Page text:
Brazil defends ethanol in food-versus-fuel fight
President Lula says the largest ethanol exporter makes fuel from sugar, not corn. And there's a sugar surplus.
SÃO PAULO, Brazil — Brazil, the world's biggest ethanol exporter, is bristling over criticism of its biofuel.
As wheat, rice, and corn prices rise sharply, critics say producing fuel for cars is taking precedence over food for people.
"Ethanol has certainly become the scapegoat for a variety of issues, in particular the current price of food," says Toni Nuernberg, the executive director of the Omaha, Neb.-based Ethanol Promotion and Information Center. "But there is a collection of factors responsible: Drought, population growth, higher demand for protein [i.e., meat] from developing countries, and transportation costs."
President Luiz Inacio Lula da Silva says the bad publicity is unwarranted and uninformed. Many biofuel experts agree. Critics, they say, fail to distinguish between the different kinds of ethanol. Brazilian ethanol from sugar cane is up to eight times more energy efficient to produce than ethanol derived from corn, beets, wheat, or other temperate crops.
And Brazilian officials point out that there's plenty of sugar. Brazilian sugar production has doubled since the end of the last decade and is expected to grow by another 50 percent by 2021, says Marcos Jank, the president of Unica, the Brazilian Sugar Cane Industry Association.
There is more than enough sugar on the market and so no land is being taken for fuel rather than food, he adds. "Food versus fuel is not an issue in Brazil," Mr. Jank says. "Sugar prices today are depressed because there is too much production."
Brazil has around 160 million hectares of arable land ready to be planted, and although claims that no trees are being cut down to plant sugar cane might be true, they are also disingenuous, environmentalists say.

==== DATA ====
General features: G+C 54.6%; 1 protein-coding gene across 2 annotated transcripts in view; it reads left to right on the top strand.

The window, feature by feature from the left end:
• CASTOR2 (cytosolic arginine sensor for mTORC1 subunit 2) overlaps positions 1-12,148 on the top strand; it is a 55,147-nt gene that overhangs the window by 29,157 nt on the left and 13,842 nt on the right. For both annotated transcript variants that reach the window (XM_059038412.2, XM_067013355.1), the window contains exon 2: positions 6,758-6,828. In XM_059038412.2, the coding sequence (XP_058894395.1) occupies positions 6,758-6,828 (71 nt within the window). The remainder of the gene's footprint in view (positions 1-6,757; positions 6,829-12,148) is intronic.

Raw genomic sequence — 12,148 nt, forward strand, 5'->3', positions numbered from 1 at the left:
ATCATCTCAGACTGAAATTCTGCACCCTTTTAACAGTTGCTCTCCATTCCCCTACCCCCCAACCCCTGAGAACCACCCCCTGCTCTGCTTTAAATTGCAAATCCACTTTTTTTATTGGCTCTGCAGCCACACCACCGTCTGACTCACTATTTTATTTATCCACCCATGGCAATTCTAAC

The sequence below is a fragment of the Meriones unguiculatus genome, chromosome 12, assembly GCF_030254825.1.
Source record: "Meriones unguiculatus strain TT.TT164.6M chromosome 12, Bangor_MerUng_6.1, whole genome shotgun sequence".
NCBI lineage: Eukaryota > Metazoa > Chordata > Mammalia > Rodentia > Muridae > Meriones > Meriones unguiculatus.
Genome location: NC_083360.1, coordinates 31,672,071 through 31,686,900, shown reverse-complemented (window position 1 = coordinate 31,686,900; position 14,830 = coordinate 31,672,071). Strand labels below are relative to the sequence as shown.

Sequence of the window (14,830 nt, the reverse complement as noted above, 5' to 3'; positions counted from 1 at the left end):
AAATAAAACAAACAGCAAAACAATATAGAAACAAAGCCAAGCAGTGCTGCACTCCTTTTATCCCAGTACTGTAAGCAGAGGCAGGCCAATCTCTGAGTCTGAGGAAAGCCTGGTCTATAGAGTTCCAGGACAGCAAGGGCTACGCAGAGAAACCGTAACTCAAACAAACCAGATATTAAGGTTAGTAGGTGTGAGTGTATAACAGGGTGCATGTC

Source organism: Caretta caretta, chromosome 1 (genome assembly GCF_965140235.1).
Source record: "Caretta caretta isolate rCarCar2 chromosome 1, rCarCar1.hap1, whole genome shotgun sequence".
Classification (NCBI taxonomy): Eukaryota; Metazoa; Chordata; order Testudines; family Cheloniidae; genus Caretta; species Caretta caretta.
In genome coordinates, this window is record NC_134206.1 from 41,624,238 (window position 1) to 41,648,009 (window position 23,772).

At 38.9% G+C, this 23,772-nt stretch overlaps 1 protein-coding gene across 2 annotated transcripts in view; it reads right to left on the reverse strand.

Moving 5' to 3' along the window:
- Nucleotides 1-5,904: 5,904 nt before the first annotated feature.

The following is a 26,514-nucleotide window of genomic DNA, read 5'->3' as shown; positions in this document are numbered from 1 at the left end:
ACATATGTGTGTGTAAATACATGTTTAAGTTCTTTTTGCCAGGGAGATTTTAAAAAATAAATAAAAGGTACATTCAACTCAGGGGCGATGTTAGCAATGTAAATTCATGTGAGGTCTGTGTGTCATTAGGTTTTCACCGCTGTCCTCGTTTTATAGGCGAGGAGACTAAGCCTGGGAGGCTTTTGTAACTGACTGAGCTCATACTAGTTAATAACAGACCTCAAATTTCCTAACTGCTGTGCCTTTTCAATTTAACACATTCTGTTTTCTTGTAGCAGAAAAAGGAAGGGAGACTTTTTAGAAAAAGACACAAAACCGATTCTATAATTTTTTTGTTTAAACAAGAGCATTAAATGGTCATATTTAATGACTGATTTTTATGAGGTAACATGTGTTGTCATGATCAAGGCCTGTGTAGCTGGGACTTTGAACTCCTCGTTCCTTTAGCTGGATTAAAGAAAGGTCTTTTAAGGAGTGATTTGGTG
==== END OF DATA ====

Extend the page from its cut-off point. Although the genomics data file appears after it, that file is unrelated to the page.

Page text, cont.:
Cattle farmers in the fertile south and center of Brazil are selling pastures to crop farmers and moving their herds north into the Amazon where land is cheap and deforesting is easy, according to a recent Friends of the Earth report.
Nevertheless, the authors of the report agree that Brazil has been unfairly vilified. They and other experts say that solutions are on the horizon.
Second-generation biofuels made from waste products such as citrus peel, corncobs, and wood chips are under development and should be produced on a commercial scale within three to four years, says Reid Detchon, executive director of the Energy Future Coalition, a think tank funded by the UN Foundation. That is likely to eliminate much of the food-versus-fuel debate.
Another solution is adopting genetically modified groups, says Chris Flavin, president of the Worldwatch Institute. Although GM science is highly controversial, Mr. Flavin says it increases crop yields dramatically.
'We've utilized biotechnology with corn and soy beans and we've seen tremendous yield breakthroughs," Flavin says. "This isn't about price, it's about price times yield, and farmers are going to plant to get the better revenue."
Until those solutions can be implemented, some experts, especially in Brazil, would like to see the US reduce the 54-cent-a-gallon tax on Brazilian ethanol imports. That would go some way to reducing the pressure on corn prices, they say. But the US Congress, backed by US sugar farmers, has shown no inclination to reduce the tariff.
"The more important answer is to move away from [making ethanol from] food-based food stuffs to waste materials," says Mr. Detchon. "That would relieve the pressure on all parts of the system."
Brazil has a long history of ethanol production. The country's ethanol-for-fuel program started in the 1970s, and today more than two-thirds of all cars sold run on ethanol and all Brazilian gasoline sold at the pumps contains 25 percent ethanol.
Brazil is a major global exporter of sugar, beef, chicken, wheat, and soy.
President Lula claimed recently that the bad publicity over ethanol is prompted by the developed world's jealousy over its emergence as a major farm exporter: "Just when Brazil appears on the world stage not as a bit part actor but as the lead in a play about agricultural production ... people start to get uncomfortable, very uncomfortable."